By Carl Golden

I readily confess my ignorance concerning nearly everything computer-related.

I don't know a gigabyte from an overbite, and, to me, Spam will always be a gelatinous mass found in a blue can with an odd-looking key attached that allows the purchaser to uncover the culinary delight inside.

Megahertz is either a very large car-rental agency or how I would describe a particularly bad bruise. An icon is someone I look up to and admire, a mouse is something I set a trap for in my basement, and a server is what the pretty young lady at Applebee's informs me she is and will be for as long as I remain there.

When one of those ominous alarms pops up on my computer screen, suggesting that if I continue to type improper commands the entire apparatus will blow up in 60 seconds, panic sets in. I call for one of my young daughters, who are in elementary and middle school. One of them rushes in, touches a few keys, and the world is right again. Only the fact they are my daughters prevents further humiliation.

With all that in mind, I set out to read and comprehend the global controversy over WikiLeaks and its unauthorized Internet posting of hundreds of thousands of classified documents, which has set diplomats and governments all atwitter (don't get me started on Twitter) and precipitated the arrest of its founder on sex charges this week.

Needless to say, I was totally at sea after about the first dozen or so paragraphs I read, which sought to explain how WikiLeaks disseminated the material in question and what steps governments and private interests were taking to block any additional distribution.

Aside from the embarrassment that usually results when someone offers a candid opinion of someone else in private only to see it become public, I agree with an unnamed European diplomat who, according to one published report, told his American counterpart, "Don't worry about it. You should see what we say about you."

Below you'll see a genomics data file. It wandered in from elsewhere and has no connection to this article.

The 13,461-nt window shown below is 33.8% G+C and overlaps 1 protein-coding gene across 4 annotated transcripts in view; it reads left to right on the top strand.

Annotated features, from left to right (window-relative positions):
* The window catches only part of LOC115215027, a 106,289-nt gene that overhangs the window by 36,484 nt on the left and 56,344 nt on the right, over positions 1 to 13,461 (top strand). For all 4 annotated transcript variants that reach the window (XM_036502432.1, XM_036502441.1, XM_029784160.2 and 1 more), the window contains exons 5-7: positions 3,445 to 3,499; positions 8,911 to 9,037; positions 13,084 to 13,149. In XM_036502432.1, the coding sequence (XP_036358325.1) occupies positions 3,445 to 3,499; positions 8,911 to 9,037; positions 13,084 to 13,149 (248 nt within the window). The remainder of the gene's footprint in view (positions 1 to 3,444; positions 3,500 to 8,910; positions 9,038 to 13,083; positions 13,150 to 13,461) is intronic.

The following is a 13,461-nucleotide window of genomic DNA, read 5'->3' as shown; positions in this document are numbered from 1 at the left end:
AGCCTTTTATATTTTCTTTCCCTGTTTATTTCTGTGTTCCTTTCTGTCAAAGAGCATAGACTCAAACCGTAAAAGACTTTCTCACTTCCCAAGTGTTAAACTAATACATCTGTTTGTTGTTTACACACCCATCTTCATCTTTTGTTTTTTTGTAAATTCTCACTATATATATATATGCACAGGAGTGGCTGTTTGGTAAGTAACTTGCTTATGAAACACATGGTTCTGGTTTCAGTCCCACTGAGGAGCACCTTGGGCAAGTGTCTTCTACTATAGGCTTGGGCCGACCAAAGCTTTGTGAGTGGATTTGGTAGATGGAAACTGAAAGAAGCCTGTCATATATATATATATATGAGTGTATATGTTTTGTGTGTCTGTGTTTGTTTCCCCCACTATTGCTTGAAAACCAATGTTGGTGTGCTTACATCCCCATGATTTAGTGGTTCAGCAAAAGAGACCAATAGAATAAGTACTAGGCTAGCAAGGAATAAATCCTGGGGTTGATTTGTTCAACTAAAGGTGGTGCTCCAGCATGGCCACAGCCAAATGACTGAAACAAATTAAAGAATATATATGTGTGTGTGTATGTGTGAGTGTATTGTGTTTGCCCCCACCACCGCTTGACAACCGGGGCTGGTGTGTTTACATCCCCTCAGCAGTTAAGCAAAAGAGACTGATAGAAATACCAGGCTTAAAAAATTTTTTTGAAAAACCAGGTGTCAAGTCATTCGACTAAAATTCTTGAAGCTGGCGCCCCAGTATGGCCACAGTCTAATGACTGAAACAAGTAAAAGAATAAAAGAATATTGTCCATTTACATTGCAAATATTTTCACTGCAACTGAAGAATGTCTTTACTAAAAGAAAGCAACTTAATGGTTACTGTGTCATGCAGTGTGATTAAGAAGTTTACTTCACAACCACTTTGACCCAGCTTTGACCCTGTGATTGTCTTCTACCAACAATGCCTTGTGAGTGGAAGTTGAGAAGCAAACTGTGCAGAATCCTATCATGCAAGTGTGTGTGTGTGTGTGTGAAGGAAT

nolead begins

Between bar stools

The entire WikiLeaks episode, it seems to me, is just another government leak writ large.

I spent eight years of my life as press secretary to New Jersey Gov. Tom Kean and another three years in a similar role to Gov. Christie Whitman - which is to say, I know from leaks.

In those days before high-tech communication, leaking information to a reporter was a simple task usually carried out via telephone, face to face over a cup of coffee, or from one bar stool to another over some other beverage.

Computers have changed all that, of course. They have opened the way for a leaker to communicate with a leakee from the comfort and privacy of his kitchen table.

But while it was somewhat easier in the old days to track down the source of a leak, it was just as pointless then as it is now to expend time and energy following whatever trail existed and trying to track down the culprit. Even when a probable leaker was identified, it became the accuser's word vs. the denier's - a confrontation that tended to resolve nothing.

nolead begins

Heads will roll

Any press secretary unable to respond effectively to information leaked onto the front page shouldn't hold the job in any event. Such responses are usually preceded by a few minutes' worth of colorful profanity and threats that heads will roll (which are never followed through on), before one sets about the task of confirming, clarifying, refuting, or laughingly dismissing whatever was contained in the leak.

I understand that the material obtained by WikiLeaks involves highly classified official documents, and it is not my intention to minimize their impact or danger by comparing them to leaks about what might be in next year's state budget or who might be in line for a cabinet position in Trenton. It seems to me, though, that so far, the president, the secretary of state, and the secretary of defense have responded effectively and contained the damage inflicted by the WikiLeaks disclosures.

At the same time, it does make me yearn for the days when leaks were carried out surreptitiously but personally, rather than by anonymously hitting the "send" button on a keyboard. Now, before my screen erupts in a splash of red warning messages, I've got to go.

Carl Golden is a senior contributing analyst with the William J. Hughes Center for Public Policy at Stockton College.